Investment Banking and Corporate Restructuring
There was a quickened pace of corporate restructuring in the 1980s. Many U. S. corporations radically changed their organizational form through mergers, acquisitions, spin-offs, and recapitalization. Corporate “raiders” played a significant role in this process of industrial change. Investment bankers are the key in this restructuring who advise on and structure the deals and arrange the financing.
During the 1960s, investment bankers acted as the instruments of the corporate clients, not the instigators of deals when a wave of mergers and acquisitions led to the formation of large conglomerates. They were well-paid advisers to the corporate heads who put together those conglomerates. Subsequently in the 1980s, there was a shift in power from the corporate chiefs to the corporate raiders and the investment banking houses that managed the changes in control.
The mergers and acquisitions specialists of investment-banking firms earned millions of dollars for their firms, often by instigating the acquisitions and then structuring the deals for the raiders. The mergers and acquisitions business has been a tight oligopoly dominated by the large investment bankers, including Morgan Stanley, Goldman Sachs and several others. Along with the intense competition for securities commissions and underwriting revenues, mergers and acquisitions (M&A) represent a very profitable line of business for securities firms.
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The financing for these deals opened the door to creative new ways in raising capital. Even though corporate raiders were able to borrow from banks to finance these deals, the rates were relatively high, and each dollar borrowed would likely necessitate a dollar of collateral behind it. Instead, raiders needed unsecured, junior debt in amounts larger than insurance companies and other traditional suppliers of high-risk capital would provide. The source of that capital became the junk bond market.
Investment Banking Activities Some firms to engage in diverse investment-banking activities, including acting as managers, co-managers, or syndicate members in underwriting public offerings of debt and equity securities; assisting in mergers and acquisitions; providing consulting and financial advisory services to corporations; arranging for private placements of securities issued with institutions and other investors; and acting as tender or exchange agents in connection with tender offers (Matthews 1994).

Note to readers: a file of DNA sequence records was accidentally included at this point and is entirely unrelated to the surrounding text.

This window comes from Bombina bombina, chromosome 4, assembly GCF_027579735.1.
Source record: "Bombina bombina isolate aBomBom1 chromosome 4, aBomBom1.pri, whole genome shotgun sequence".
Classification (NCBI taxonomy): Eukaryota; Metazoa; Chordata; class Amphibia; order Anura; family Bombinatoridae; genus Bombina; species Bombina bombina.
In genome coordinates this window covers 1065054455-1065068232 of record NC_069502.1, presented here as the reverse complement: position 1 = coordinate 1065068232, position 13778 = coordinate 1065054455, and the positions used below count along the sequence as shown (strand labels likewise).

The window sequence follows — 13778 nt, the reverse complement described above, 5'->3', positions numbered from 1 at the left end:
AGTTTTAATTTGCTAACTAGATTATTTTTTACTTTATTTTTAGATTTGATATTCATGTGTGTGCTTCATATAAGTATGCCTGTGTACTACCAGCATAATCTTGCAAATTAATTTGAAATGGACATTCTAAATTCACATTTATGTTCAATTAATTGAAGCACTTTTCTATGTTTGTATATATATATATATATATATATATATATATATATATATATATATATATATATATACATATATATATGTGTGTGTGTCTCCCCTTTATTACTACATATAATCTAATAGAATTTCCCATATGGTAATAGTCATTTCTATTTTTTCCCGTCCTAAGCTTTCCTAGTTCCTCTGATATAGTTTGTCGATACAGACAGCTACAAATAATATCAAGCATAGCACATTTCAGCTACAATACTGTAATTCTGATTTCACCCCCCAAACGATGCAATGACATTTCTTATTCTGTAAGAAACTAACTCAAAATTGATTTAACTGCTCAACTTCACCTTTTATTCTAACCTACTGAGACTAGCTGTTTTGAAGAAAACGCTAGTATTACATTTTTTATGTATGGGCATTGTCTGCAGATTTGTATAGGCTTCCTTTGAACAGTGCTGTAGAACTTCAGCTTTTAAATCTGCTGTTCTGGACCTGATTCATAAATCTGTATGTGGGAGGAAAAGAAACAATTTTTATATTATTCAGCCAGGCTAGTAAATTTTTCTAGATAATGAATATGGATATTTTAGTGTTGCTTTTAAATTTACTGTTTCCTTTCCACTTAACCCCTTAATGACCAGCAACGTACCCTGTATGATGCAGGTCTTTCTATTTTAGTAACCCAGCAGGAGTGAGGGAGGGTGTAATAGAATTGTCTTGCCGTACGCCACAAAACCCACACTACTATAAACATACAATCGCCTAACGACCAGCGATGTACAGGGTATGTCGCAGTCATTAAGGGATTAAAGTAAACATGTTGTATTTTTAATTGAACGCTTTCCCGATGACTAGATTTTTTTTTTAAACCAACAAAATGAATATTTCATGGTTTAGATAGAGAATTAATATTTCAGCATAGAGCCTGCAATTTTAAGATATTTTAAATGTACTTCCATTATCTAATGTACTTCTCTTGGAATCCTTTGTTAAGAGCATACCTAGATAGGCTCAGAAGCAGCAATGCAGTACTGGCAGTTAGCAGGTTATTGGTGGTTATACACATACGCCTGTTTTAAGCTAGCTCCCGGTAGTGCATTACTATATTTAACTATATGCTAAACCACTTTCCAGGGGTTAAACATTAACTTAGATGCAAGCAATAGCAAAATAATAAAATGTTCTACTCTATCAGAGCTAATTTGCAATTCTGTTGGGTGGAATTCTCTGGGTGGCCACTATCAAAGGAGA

Profits gained from underwriting and selling groups contributed around 10 percent of gross revenues between 1980 and 1988, even though this figure understates the importance of this line. Asset Management Broker-dealers provide portfolio management and fiduciary services to taxable and nontaxable institutions, international organizations, and individuals investing in U. S. and international equities and fixed-income securities.
Furthermore, firms also act as fiduciaries for pension funds and trusts, in which capacity firms make asset allocation decisions (determining the choice and timing of different investments) and act as the selector, supervisor, and evaluator of a fund’s investment managers. Firms also act as mutual fund managers. Research Broker-dealers provide equity and fixed-income research for institutional and individual clients in order to support their sales and trading activities.
Research departments produce publications and studies on the economy and financial markets, portfolio strategies, technical market analysis, industry developments, and individual companies. Research activities are oriented to making specific purchase and sale recommendations on individual securities for investment purposes. The broker-dealers own commercial rights to their publications, and some large firms sell “institutional quality” research. In addition to written material, analysts are in direct contact with clients at individual and group meetings sponsored by the broker-dealers.